Unraveling the Origins of John Tarleton College: Setting the Record Straight

As the milestone centennial celebrations of Tarleton State University loomed in 1999, there arose a contentious debate about its founding date. Historian Dr. C. Richard King stirred the pot by contending that the institution’s centennial should have been marked in 1996 rather than 1999, based on the original opening of John Tarleton College in 1896. However, this assertion prompted a detailed investigation to uncover the truth behind the institution’s establishment.

The narrative of John Tarleton’s bequest to establish a college in Stephenville, following his passing in September 1895, is well-known. The subsequent formation of a local board and the acquisition of the Stephenville College campus culminated in the birth of John Tarleton College. Yet, the precise commencement date of the college remained shrouded in uncertainty.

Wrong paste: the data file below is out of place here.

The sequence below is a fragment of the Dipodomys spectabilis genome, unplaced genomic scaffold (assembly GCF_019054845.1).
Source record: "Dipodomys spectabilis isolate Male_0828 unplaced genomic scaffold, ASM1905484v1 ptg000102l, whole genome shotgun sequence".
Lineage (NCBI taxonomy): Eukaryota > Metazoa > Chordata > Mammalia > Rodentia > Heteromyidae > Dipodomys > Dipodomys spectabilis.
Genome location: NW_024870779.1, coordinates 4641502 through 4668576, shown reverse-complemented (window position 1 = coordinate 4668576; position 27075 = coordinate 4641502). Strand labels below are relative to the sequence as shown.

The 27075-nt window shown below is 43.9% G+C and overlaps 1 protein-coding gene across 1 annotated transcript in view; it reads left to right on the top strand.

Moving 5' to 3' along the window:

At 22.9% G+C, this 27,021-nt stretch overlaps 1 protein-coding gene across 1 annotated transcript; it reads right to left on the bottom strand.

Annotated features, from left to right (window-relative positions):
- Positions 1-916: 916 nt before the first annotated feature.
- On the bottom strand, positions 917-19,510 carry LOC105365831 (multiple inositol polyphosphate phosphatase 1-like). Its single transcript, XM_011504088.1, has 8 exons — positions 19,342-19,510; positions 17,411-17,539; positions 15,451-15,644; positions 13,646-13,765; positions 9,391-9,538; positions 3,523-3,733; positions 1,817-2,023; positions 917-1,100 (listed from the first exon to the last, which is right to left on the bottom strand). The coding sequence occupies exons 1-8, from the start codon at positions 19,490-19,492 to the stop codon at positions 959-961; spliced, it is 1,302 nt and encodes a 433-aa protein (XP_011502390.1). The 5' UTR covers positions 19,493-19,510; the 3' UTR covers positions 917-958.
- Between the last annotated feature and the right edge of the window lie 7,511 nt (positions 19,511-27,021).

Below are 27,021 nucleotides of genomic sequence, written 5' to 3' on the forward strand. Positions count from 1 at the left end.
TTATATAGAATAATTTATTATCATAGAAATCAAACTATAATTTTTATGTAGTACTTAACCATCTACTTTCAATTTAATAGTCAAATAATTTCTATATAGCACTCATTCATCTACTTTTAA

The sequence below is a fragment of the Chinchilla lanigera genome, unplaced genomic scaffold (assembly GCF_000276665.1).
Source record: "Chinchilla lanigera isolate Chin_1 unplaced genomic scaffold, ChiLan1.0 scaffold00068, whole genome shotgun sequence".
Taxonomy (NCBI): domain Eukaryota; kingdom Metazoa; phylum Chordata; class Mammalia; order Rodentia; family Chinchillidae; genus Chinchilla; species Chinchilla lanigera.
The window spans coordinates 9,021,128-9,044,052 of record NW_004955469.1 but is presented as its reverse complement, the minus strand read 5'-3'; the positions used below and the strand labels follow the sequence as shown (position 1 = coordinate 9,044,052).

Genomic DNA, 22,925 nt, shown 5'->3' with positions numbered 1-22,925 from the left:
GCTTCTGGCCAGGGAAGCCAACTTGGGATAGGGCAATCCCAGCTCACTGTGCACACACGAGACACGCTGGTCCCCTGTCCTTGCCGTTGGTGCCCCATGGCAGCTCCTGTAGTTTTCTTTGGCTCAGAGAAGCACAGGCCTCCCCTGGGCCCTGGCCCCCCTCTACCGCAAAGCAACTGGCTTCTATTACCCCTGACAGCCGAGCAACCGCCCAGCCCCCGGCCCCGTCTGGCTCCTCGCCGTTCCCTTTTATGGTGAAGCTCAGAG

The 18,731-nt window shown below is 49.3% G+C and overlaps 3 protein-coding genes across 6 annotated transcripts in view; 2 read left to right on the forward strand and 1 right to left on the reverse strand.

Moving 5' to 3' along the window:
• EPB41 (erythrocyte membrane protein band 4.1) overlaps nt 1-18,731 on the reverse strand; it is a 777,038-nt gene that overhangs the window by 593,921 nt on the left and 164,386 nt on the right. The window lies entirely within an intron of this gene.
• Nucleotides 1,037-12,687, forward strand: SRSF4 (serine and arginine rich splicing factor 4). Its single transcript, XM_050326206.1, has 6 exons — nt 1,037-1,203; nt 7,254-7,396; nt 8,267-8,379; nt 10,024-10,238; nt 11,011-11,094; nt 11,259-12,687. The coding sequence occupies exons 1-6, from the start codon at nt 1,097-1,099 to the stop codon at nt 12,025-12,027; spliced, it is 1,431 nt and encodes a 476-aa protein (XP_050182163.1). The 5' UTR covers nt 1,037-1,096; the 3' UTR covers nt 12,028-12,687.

Dr. King’s argument hinges on an announcement in the Stephenville Empire dating back to September 4, 1896, supposedly heralding the imminent opening of the college. However, this singular announcement lacked substantial follow-up in subsequent editions of the newspaper. This casts doubt on the veracity of the claim, suggesting that it might have been a strategic move by County Judge Thomas King to assert local control over the college’s governance and leadership.

The ensuing power struggle between Judge King and Governor Culberson further delayed the college’s opening, ultimately leading to a three-year political and legal battle. It was not until September 4, 1899, that the college finally commenced its operations under the presidency of Dr. W.H. Bruce, as per Governor Culberson’s insistence.

Therefore, the evidence suggests that the rightful celebration of Tarleton State University’s centennial in 1999 was indeed accurate, putting to rest the lingering doubts about the institution’s founding date.

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